Namche Bazaar was our first acclimatisation destination, where we had to spend two nights to get used to the height; Namche was the place where we, for the first time, were immersed in the mountain range with 360 views of the glaciers and white rocky peaks. 

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The Journey Continues: Deep in the Khumbu Valley 

After our days in Namche, we continued our trek towards Tengboche, a village in the Khumbu Pasanglhamu rural municipality located 3,867 meters above sea level. The small town is home to the Dawa Choling Gompa, a beautiful Buddhist monastery and the largest in the region. 

Tengboche monastery falls within the Sagarmartha National Park,  a UNESCO World Heritage site. This Tibetan monastery was destroyed multiple times, first by an earthquake in 1934 and the second time by a fire in 1989, where it was subsequently rebuilt through international cooperation.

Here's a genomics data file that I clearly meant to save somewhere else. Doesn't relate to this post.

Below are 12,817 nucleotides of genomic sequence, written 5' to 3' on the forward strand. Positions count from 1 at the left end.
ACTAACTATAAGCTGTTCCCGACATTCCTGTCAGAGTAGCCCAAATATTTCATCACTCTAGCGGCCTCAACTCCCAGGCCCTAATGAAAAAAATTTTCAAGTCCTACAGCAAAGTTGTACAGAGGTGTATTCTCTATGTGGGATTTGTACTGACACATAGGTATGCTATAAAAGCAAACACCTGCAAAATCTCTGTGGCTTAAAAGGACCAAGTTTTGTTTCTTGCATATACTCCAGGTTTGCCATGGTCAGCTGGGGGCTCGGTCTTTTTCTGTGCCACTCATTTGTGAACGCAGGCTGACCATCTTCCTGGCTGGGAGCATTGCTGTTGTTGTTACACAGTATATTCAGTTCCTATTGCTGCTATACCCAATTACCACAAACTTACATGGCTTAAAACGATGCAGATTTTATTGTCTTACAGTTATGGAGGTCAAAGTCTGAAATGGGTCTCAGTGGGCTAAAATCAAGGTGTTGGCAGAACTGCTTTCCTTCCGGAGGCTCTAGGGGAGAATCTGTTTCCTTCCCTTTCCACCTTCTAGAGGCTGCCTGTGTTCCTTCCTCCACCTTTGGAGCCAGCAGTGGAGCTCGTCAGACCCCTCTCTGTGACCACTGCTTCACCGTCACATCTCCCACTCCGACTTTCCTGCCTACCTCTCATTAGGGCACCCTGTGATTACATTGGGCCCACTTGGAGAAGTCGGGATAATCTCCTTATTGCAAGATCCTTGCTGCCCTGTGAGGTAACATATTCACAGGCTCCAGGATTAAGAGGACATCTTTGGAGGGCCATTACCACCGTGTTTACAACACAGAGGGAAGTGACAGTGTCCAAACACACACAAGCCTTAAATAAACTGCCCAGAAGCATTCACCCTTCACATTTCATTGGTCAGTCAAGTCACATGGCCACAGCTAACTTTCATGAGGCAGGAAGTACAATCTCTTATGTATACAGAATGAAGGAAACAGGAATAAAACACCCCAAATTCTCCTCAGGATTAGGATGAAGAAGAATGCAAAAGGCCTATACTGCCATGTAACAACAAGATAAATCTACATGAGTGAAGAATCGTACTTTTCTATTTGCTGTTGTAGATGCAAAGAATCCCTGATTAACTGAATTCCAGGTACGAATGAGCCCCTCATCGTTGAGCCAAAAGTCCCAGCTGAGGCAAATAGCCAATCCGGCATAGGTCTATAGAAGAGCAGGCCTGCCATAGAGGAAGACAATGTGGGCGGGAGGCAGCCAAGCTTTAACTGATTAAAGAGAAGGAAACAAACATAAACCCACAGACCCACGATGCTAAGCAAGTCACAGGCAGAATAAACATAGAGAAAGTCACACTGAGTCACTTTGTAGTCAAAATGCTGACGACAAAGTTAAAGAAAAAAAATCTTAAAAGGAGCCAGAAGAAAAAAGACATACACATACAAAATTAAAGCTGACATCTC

After our cloudy arrival in Tengboche and visiting the monastery, we spent the night in a lodge with views of the Gompa. The Sunrise in Tenghboche welcomed us to a bluebird day, sunny and warm; waking up here was incredible as our cloudy arrival at the site didn’t let us appreciate the views the village offers, located at the feet of tall rocky glaciers and with our first views of the Ama Dablam, one of the most beautiful glacier peaks I’ve ever seen in my life.  

After a night next to the Buddhist masterpiece, we continued our trek to Dingoche; this trek is where the landscape started to change; higher up in the Himalayan range, the number of trees decreased, and the landscape changed to a rocky valley surrounded by glaciers and peaks, Dingboche was our second acclimatisation destination located at 4,410 meters above sea level, Dingboche is the best place to rest during the Everest base camp trek, it is one of the most popular trekking destinations where Sir Hillary and Tenzing Norgay set foot on their way to the Mt. Everest summit.